What a Bunch of Bjorks

Ealing Council deposit £2 million in dodgy Icelandic bank

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Ealing Council


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As the vast amounts of money Councils have lost in Icelandic investment continues to be totted up, it looks like Ealing taxpayers can add £2m to the pot. A press release on Ealing Council's website has revealed its investment in the first Icelandic bank to show signs of trouble, Glitnir.

Yesterday a Council spokesperson told EalingToday.co.uk that they "do not use any of the Icelandic banks". But today a press release stated that it has '£2m invested in the Icelandic bank Glitnir where the Icelandic Financial Services Authority has taken over control'.

Standard & Poor's credit analyst Miguel Pintado says the outlook isn't good for investment in Glitnir. "We believe that future payments on Glitnir Bank's obligations to creditors outside Iceland will not be honored as they come due," he said. "This includes maturities due within the next week."

The Council has defended the investment saying: "The council has followed best practice to spread its investments as widely as possible to ensure the maximum return for our investments without compromising the safety of the council's cash."

"The council, like most public organisations, invests in a wide range of banks within strict guidelines. Risk management plays the fundamental role in our investment activities, and due to the value of transactions involved safety and risk awareness always remains the priority over returns. The council takes regular advice from our independent investment advisers to minimise risk."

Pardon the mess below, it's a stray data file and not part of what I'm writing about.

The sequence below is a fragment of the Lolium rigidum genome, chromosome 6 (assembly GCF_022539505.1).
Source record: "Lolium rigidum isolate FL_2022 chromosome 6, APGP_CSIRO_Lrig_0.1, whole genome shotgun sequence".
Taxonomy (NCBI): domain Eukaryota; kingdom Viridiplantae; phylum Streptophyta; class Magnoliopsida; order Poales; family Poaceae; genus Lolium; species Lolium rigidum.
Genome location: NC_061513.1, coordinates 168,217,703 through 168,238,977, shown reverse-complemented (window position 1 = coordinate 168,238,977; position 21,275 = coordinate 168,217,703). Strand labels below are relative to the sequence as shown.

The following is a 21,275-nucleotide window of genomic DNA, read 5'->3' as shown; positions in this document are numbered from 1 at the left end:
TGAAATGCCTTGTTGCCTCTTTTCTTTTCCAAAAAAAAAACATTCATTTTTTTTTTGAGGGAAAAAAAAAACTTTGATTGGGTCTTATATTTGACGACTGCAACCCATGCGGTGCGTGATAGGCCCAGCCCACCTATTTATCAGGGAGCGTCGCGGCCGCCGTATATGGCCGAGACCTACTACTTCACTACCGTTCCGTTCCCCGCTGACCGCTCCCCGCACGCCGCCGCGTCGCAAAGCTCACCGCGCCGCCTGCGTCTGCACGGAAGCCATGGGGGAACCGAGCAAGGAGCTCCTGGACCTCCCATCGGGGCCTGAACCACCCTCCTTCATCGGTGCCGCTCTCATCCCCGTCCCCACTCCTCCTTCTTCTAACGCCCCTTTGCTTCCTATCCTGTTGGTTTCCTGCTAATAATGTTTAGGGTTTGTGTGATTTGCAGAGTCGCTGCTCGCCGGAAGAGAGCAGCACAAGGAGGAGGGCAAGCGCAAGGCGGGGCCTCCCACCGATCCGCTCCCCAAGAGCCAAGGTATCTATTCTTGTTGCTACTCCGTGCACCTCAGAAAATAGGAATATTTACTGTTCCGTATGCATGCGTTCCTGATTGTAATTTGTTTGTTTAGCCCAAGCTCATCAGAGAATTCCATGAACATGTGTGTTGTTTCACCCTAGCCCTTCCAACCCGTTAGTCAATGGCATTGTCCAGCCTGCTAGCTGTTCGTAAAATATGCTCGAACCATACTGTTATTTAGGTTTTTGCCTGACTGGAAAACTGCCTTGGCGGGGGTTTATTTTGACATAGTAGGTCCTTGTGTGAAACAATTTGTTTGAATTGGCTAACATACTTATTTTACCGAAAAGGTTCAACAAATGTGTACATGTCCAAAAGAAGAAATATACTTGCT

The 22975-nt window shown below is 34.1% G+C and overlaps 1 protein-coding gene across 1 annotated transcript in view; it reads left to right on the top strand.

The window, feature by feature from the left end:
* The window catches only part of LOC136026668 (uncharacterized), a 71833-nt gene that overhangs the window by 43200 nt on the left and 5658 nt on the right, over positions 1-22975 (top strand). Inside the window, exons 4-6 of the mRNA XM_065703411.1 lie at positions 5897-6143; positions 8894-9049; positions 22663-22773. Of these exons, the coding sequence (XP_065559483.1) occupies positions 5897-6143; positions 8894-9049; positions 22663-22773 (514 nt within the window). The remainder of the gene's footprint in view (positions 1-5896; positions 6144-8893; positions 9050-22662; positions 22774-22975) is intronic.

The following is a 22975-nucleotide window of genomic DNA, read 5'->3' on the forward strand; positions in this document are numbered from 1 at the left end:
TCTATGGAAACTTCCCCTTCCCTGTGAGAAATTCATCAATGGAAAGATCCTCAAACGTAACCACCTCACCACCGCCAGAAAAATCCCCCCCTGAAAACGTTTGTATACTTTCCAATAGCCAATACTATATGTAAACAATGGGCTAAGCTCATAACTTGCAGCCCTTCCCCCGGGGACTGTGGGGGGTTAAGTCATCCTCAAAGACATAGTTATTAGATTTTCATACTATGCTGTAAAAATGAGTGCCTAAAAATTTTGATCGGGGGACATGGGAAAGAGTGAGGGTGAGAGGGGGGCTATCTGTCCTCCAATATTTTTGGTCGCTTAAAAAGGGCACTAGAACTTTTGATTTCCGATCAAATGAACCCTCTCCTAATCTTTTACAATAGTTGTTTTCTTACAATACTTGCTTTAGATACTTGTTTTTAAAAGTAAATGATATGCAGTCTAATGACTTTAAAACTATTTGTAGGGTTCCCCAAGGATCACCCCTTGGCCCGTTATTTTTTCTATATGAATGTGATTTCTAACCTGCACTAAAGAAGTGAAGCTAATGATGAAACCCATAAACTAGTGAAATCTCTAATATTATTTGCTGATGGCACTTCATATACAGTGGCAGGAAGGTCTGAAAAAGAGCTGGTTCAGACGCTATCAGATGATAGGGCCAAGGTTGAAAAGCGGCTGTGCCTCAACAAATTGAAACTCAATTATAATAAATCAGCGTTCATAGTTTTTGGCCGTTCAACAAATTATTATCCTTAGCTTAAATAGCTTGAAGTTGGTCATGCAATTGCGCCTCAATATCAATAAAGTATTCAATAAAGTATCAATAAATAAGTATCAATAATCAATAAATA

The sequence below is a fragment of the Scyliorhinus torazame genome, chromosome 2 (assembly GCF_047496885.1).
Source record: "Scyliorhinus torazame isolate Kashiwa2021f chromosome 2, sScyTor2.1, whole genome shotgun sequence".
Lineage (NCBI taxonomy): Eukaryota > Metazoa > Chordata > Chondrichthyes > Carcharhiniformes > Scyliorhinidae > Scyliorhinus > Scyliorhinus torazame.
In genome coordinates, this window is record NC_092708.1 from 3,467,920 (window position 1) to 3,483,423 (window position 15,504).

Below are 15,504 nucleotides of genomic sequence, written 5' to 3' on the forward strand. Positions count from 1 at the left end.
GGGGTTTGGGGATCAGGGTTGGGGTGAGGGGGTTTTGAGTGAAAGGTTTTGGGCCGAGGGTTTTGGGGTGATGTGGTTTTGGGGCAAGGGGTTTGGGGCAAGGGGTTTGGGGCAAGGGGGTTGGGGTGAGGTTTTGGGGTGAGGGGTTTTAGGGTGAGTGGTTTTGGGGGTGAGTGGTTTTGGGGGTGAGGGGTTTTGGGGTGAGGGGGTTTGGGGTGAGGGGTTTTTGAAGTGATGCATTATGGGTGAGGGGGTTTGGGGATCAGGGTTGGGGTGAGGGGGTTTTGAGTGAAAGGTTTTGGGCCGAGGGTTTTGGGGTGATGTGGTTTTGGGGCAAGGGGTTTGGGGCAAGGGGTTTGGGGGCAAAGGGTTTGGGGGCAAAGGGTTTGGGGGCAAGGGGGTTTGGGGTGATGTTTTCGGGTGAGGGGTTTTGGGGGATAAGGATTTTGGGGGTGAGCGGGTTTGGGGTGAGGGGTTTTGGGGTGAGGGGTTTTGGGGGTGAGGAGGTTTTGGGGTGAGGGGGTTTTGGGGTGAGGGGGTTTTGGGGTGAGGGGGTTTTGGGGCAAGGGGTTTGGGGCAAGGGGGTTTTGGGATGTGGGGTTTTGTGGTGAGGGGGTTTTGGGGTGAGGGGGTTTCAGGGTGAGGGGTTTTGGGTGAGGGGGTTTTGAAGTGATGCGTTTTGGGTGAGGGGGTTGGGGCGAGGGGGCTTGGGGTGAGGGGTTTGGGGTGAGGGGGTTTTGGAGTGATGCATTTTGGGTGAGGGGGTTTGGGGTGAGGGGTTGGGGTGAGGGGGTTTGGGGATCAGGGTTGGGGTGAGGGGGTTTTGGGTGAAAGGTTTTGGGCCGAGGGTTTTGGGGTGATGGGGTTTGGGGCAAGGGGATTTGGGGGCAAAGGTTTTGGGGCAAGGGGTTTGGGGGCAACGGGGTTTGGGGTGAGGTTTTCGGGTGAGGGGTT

EalingToday and ActonW3 forum posters are already asking how this could have happened. One poster called for Ealing's finance director to be forced out for complete incompetence. Another asks to what extent the Council carried out a risk assessment of its investment portfolio and whether there will be any accountability"

As Town hall officials met Government ministers yesterday to demand help in recovering hundreds of millions of pounds invested by councils in collapsed Icelandic banks, Ealing Council said it will be 'supporting other London boroughs in their attempts to get their investments protected by the Government'.

The emergency meeting with the Local Government Association comes as dozens of local authorities revealed they had deposited taxpayers' cash in the institutions.

They will urge Treasury ministers to give them the same guarantee offered yesterday to individual savers by Chancellor Alistair Darling that they will not lose out.

One authority alone - Kent County Council - has £50 million deposited in troubled Landsbanki and its UK subsidiary Heritable, as well as Glitnir Bank.

Dozens more, as well as Transport for London and the Metropolitan Police Authority, have assets in the banks, estimated by the Tories to be worth in excess of £1 billion.

A total of 37 authorities have so far said they have investments caught up in the collapse, investments branded a "disgrace" by campaigners.

The LGA said councils had stuck to Whitehall rules encouraging them to get the best return and to invest their money across a number of financial institutions to spread risk. Councils took professional advice and were only allowed to lend it to banks with the top credit ratings, they pointed out.

Mark Wallace, campaign director at the TaxPayers' Alliance, said: "Every year we hear that councils don't have enough money and need to raise taxes but it seems they have had sufficient excess tax to salt tens of millions of pounds away. The fact that they have invested this money and seem to have lost it is even more shocking and is sadly yet another reminder of the poor financial management in local councils. It's an absolute disgrace. If the councils can't get their money back, the people who took these excesses should seriously consider their positions as councillors."

Chancellor Alistair Darling announced yesterday that he will protect the savings of private investors in Icelandic banks but said local authorities were "more of an informed investor".

London public authorities are thought to face exposure of around £200 million, according the umbrella organisation London Councils.


October 10, 2008